Practitioner: Jamie Bromfield, Caldecott Foundation
Field: Residential child care
Location: Ashford, Kent
Clients: George, a 6-year-old boy and his sister Samantha, 5, were subject to a Care Order having experienced chronic neglect and abuse.
As looked after children, George and Samantha were placed with foster families together. George has assumed an ‘adult’ persona caring for his sister, but this has resulted in confrontation with foster carers and placements breaking down.
Whether to continue placing the children together in the hope George’s behaviour improves, put them with separate foster carers or address the problems with therapy in a residential setting.
The siblings are the only constant feature in each others’ lives so splitting them up could seriously damage them. However, George’s relationship with his sister is undermining efforts to establish a long-term foster placement.
By placing Samantha and George in a residential home for a period of assessment and therapeutic intervention, it is hoped that they will be better able to live together successfully with a new foster family.
A stable foster family is normally the best environment to place looked after children. But sometimes the most vulnerable children, damaged by years of neglect, can present behaviours too challenging for foster carers. When fostering arrangements repeatedly break down, sometimes a therapeutic placement is necessary.
Samantha and George were referred to the Caldecott Foundation by their local authority. They had a history of foster placement breakdowns and an adoption interruption. George saw himself as a carer for his sister and had adopted age-inappropriate interactions with his sibling.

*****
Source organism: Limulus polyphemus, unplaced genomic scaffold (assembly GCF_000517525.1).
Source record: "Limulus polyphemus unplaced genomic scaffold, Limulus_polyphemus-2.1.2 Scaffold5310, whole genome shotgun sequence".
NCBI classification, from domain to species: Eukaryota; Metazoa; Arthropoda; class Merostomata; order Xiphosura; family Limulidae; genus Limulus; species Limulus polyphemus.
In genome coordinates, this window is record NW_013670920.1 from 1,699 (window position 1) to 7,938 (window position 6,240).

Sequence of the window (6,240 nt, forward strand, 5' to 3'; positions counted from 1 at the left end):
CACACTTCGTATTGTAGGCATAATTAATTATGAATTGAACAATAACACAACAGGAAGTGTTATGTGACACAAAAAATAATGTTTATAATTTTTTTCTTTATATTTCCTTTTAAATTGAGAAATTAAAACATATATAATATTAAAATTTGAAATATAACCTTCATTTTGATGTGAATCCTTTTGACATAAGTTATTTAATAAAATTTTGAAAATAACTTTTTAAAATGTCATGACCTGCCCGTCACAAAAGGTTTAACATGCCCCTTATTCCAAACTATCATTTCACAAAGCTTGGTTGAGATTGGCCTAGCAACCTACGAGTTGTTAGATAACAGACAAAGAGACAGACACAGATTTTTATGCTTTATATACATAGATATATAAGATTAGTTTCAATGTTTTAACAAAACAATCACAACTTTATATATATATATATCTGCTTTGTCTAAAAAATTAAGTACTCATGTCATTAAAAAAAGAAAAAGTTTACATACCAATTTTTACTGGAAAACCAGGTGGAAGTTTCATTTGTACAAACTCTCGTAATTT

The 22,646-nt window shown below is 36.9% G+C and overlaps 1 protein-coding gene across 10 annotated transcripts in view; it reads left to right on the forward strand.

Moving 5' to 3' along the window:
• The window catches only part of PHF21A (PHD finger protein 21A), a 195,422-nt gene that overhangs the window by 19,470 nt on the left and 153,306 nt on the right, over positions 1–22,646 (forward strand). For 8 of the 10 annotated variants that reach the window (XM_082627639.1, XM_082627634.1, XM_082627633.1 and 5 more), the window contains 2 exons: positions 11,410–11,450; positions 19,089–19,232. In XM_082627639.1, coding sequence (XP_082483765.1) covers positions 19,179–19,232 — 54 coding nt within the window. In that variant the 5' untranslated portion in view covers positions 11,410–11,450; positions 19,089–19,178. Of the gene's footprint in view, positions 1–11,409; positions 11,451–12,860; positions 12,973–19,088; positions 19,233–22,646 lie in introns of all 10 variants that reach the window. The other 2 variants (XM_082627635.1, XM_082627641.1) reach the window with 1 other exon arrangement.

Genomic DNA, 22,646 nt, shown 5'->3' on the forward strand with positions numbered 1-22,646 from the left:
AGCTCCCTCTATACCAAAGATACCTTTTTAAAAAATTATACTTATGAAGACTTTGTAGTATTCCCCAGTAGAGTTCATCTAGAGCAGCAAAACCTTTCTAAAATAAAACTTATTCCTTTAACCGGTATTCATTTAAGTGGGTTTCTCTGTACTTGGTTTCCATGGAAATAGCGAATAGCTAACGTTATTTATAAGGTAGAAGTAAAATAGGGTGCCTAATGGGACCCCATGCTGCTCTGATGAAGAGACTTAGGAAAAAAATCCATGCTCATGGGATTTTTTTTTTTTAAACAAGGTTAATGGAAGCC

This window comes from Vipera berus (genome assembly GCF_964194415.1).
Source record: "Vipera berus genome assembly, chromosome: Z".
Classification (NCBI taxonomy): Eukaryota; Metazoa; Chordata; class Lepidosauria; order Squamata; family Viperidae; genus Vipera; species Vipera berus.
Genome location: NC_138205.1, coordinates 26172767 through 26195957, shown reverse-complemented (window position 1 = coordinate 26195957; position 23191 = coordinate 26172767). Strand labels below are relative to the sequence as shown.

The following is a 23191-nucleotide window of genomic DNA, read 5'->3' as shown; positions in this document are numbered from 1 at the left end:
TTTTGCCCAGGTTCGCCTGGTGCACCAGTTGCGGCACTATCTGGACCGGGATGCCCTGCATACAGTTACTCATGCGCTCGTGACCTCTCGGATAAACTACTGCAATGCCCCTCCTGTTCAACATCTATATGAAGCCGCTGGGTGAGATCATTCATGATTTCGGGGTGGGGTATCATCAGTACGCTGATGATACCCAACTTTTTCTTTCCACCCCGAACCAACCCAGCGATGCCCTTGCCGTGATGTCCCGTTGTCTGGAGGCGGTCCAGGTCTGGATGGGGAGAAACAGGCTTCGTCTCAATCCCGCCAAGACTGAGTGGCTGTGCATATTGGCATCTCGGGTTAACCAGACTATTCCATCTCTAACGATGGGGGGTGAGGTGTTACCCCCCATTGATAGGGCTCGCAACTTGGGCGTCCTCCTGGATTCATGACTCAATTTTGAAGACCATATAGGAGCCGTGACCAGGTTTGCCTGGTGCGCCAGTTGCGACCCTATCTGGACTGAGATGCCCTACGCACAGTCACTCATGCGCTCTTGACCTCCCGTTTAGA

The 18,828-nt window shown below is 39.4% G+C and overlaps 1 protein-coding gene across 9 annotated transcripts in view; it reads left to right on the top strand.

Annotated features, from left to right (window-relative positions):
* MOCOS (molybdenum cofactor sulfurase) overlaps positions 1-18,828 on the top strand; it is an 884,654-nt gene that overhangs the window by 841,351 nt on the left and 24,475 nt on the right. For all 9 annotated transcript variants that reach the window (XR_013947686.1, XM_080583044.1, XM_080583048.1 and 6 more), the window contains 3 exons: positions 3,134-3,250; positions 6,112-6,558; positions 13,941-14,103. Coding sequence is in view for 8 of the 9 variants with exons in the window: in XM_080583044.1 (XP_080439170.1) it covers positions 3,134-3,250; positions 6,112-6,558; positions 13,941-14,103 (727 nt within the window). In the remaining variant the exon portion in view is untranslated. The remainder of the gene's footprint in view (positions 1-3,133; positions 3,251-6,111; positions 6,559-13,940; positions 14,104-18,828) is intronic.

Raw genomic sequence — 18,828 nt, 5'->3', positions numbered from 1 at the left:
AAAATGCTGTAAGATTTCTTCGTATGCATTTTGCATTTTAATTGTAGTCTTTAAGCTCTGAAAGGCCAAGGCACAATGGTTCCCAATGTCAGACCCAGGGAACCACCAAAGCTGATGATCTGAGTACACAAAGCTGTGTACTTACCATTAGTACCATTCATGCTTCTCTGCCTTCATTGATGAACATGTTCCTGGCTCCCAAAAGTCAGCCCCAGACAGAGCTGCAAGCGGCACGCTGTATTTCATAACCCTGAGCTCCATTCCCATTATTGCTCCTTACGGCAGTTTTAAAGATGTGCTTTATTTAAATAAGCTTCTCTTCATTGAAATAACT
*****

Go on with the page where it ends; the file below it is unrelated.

They were placed with the Caldecott Foundation whose brief was to support and assess their needs. In view of the foster placement breakdowns, the question was whether to keep them together or separate them.
Jamie Bromfield, a throughcare social worker for the Caldecott Foundation at the time, says it was never the intention for this to be a long term arrangement. “The residential placement was chosen to give them a break from family life and the intensity of emotions that can arise in family homes,” says Bromfield.
Caldecott’s multidisciplinary team were able to put a range of support in place. “We co-ordinated a package of care where they were allocated separate key workers to look after their individual interests,” says Bromfield. “The key to changing the unhealthy dynamic between siblings was to help George give up the caring role.”
Once settled in the residential home, they were assessed individually and referred to Roy Fears, Caldecott’s specialist drama therapist. Bromfield explains: “Because of their age, expressive arts were considered appropriate. In therapy we needed to understand what they were bringing to foster families and what we needed to address.”
After several months of therapy, George felt less of a need to parent his sister and eventually gave up therapy entirely. It is this child-centred approach that Bromfield feels is crucial to the success of their work. “The therapeutic work carried on with his sister, while he got on with his football. It was a decision based on his own needs. When young people are in a position to make healthy decisions about their own lives we do everything we can to help them.” This development allowed George and Samantha to build the brother-sister relationship necessary to make a success of a future foster placement.